Also, an excellent method building knowledge in your organization is attending training courses. Training courses are fast and consistent in delivering standardized knowledge. You can send your people to training or bring trainers to your company and have custom-tailored courses on your schedule. Each type has specific advantages, and you need to pick which works best for you.
If you want to transfer knowledge to your organizations quickly, hiring people with pre-existing skills and knowledge is an option. This can reduce the start up curve dramatically. The way to bring in skills and knowledge can be with full time employees, contract workers or short-term consultants.
Plant tours, networking meetings with industry associations and cluster organizations are also great ways to transfer knowledge to your company.

Again, a most obvious key factor! For the successful implementation of any change, you need leadership. This starts with management commitment. The ownership, the president or the operations manager need to show unwavering commitment to the cause. The higher up in the org chart the total commitment is located, the higher the chance for success. It is unlikely that a supervisor can implement Lean in her/his department in isolation. There can be applications of Lean tools, but it is never a full Lean transformation without top management support.
Lean is also a culture change. Changing a culture means that rules and paradigms change for the employees. Change brings uncertainties to the team, as each member needs to let go of existing rules and adopt new ones. Everyone adopts and changes their mind at their own speed. Holding on to old paradigms too long, and others jumping the gun, creates an ongoing crisis which takes leadership to get through. It takes a people person with compassion, good communication skills and the right mix of patience and impatience. A good leader uses the crisis to forge the new team.

This is an often-overlooked factor. Change takes time. Implementing Lean manufacturing is not a short-term endeavor - it is a long-term journey.
After a few years of transformation and visible and measurable progress in Lean manufacturing, I asked the manager of a company about their progress. “We are just at the beginning,” was their confident answer. Even Toyota, who is seen as the gold standard in Lean manufacturing, claims that they are just getting started.
You can push it, or as I prefer to say – pull it – but you cannot rush it.
The other factor with time is how much time do you allow your people to work on Lean.
How much time do you allow employees to be trained and go on training courses?
How much time does management allow for meeting with the employees on Lean manufacturing? These can be management meetings, KAIZEN meetings or regular morning meetings.
How much time do we allow employees to work on designing KANBAN storage, going through all steps of Five-S (5S), or implement any other of the tools in the extensive Lean toolbox?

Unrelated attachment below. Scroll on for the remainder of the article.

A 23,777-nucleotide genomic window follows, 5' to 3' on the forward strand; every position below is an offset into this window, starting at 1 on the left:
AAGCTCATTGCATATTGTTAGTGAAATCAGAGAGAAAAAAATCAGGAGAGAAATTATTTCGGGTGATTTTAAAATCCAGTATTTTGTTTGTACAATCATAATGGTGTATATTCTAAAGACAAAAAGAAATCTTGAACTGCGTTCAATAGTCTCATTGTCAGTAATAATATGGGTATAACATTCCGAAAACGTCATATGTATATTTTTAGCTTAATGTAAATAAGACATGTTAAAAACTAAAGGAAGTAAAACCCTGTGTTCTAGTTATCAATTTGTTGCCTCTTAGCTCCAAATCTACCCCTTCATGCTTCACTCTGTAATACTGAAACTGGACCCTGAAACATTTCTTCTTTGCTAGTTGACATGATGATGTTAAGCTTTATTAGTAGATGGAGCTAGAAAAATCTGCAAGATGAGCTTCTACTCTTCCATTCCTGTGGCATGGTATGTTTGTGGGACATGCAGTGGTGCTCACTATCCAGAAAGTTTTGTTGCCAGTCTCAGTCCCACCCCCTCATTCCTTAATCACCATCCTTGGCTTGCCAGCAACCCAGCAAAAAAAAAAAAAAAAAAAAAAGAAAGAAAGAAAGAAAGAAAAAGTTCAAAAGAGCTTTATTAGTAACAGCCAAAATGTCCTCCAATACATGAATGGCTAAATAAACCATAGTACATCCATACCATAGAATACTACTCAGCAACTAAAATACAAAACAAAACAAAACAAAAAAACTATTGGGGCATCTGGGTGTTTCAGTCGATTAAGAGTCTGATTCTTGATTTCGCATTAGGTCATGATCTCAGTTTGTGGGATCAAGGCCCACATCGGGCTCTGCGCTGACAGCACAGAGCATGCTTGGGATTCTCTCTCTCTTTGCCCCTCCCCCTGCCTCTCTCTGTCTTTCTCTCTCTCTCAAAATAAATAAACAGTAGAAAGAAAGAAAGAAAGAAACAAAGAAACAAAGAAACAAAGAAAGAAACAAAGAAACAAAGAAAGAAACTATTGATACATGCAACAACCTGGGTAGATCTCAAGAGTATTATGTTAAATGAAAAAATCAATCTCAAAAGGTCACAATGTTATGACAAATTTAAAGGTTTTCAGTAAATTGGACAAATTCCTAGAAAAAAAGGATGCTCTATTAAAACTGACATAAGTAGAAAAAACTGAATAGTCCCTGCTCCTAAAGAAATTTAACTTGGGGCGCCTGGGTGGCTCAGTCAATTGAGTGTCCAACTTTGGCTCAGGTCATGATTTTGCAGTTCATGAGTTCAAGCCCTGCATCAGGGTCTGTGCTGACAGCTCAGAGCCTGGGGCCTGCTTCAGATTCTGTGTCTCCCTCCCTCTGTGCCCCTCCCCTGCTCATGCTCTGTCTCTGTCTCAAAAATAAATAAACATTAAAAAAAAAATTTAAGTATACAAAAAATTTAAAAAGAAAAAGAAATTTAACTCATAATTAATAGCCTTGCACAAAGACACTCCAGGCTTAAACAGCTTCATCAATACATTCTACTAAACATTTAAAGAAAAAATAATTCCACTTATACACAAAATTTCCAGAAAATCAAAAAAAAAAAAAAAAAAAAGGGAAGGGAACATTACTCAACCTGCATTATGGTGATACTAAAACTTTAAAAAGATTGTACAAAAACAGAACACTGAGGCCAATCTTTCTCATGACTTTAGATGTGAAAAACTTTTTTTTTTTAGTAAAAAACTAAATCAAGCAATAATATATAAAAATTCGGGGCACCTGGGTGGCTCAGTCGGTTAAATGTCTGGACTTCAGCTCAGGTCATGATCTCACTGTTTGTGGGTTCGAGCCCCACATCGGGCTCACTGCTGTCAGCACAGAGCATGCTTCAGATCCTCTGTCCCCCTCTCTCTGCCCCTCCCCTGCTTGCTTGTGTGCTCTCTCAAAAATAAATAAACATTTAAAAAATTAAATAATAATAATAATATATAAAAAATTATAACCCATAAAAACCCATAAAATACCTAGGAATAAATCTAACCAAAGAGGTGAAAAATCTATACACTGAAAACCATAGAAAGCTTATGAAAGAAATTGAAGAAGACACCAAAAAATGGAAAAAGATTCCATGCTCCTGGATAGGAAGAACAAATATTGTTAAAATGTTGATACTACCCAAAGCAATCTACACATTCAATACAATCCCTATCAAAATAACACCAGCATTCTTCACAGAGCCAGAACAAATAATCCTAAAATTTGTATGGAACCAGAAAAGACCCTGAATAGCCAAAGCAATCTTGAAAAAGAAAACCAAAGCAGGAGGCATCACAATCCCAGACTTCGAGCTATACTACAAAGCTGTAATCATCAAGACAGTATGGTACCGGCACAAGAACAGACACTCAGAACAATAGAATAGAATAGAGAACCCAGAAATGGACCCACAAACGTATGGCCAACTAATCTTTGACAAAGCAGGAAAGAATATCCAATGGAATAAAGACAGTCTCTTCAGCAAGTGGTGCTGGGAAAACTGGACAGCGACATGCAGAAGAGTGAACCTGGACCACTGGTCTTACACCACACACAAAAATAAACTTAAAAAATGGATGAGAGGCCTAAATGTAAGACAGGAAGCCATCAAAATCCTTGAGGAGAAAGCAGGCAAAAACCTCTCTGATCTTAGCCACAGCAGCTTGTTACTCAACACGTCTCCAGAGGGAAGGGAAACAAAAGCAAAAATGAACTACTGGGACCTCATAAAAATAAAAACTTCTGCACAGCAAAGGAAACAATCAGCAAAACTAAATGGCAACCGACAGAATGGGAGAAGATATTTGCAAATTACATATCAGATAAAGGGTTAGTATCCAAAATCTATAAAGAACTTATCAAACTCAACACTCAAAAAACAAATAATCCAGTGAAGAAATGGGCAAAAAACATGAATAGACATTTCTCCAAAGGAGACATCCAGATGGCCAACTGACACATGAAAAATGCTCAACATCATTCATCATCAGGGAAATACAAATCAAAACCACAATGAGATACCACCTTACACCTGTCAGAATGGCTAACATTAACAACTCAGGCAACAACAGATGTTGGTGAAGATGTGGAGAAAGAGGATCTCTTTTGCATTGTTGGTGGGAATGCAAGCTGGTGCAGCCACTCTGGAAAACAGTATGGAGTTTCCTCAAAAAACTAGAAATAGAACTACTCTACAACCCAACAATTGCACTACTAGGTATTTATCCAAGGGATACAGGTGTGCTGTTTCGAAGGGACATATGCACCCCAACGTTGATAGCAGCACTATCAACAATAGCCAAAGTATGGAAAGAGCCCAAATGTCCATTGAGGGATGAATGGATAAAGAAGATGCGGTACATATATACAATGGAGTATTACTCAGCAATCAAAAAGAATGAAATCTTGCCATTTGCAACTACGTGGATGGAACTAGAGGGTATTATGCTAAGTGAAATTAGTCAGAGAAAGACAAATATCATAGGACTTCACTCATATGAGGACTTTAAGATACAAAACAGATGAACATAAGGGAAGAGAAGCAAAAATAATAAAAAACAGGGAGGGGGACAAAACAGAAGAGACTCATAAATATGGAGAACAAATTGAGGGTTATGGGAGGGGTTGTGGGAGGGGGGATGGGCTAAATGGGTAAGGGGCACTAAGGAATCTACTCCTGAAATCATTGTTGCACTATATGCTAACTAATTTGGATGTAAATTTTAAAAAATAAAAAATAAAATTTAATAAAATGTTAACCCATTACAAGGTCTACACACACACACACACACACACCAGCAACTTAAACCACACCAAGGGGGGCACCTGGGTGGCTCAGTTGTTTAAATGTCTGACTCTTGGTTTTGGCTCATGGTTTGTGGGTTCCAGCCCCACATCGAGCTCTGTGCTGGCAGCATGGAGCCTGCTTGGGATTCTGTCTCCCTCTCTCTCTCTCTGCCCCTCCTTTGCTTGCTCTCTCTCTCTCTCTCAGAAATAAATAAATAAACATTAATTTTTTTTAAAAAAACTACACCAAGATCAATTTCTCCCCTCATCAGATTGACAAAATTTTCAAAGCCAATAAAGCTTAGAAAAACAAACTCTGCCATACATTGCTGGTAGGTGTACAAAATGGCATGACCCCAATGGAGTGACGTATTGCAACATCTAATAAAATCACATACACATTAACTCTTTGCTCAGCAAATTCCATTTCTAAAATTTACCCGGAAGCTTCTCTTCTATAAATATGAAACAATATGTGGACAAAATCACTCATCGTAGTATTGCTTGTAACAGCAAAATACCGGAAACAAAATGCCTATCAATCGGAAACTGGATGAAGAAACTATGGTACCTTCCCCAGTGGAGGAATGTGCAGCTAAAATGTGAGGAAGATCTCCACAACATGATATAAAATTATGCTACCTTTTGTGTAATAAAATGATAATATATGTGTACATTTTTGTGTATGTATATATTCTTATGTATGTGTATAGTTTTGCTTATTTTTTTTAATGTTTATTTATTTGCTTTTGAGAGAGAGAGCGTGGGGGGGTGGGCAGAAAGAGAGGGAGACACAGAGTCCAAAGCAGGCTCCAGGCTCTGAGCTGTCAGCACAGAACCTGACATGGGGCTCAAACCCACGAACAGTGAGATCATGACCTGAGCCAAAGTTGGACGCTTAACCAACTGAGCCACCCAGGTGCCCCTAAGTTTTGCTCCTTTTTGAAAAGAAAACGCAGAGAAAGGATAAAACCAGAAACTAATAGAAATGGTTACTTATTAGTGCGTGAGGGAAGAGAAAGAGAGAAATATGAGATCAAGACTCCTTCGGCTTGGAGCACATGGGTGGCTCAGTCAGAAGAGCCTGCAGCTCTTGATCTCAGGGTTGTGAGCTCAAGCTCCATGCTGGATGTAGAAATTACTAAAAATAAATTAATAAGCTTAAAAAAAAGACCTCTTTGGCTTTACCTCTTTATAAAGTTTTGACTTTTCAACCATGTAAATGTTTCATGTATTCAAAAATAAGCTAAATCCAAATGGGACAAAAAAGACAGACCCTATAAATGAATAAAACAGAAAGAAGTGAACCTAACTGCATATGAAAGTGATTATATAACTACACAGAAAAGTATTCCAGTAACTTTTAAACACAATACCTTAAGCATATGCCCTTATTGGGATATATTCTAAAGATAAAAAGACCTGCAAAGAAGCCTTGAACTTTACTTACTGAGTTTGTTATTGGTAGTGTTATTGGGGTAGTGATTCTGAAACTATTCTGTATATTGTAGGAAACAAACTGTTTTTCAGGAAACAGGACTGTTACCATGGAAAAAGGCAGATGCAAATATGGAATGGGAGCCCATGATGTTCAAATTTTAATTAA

It needs time and resources to sustain any progress. 

Two out of three is not too bad, or is it?
There are probably other factors, but just bear with me and look at these as the main three. What happens if you do not align all three of them.

1. Leadership + time, but no knowledge
This is not uncommon in larger companies. There is management commitment right at the top, and there are directives to allow for time for implementation. However, the employees have not been trained and they do not have the knowledge of what to d
The result can be summarized in: Everybody participates, but no one knows what is going on!

2. Knowledge + time, but no leadership
This is chaos! Implementation takes place at different locations in the company. The different initiatives are arguing on the right interpretation of what should be implemented and when. Everyone is doing their own impression on what is right.

3. Knowledge + leadership, but no time
Most companies are trimming their staffing levels to the bare minimum. Everybody already has a full-time job in fulfilling their current job requirements. So, when starting on your Lean journey and not allowing time to do the work, what will you get?
Something has to give! If it is not a priority and insufficient, or no time, is allocated - you will fail. With no time allowance you push and get the project started, but it will not be sustainable and will fizzle out. Management will see no progress, will call more emergency meetings, will repeat the restart under shear management pressure and will die again in a short while. If it is not prioritized and not given resources an implementation cannot be sustained.

Alignment is the key
To minimize frustration and missed opportunities due to failed and delayed implementation, alignment of all three key factors is required.
You do not have to be excellent in all three elements, but none of them can be omitted or neglected completely.
If you follow a good roadmap and understand the basics, it is not difficult to start your Lean journey.
Lean manufacturing remains an effective strategy for optimizing operations and delivering value to customers. Implementing Lean is not a one-time project, but a continuous journey. By addressing the key challenges and maintaining alignment among knowledge, leadership, and time allocation, companies can unlock the full potential of Lean and achieve lasting improvements in efficiency, quality, and customer satisfaction, and minimize possible stalls and setbacks.
And if you are stuck, pull over and ask for directions.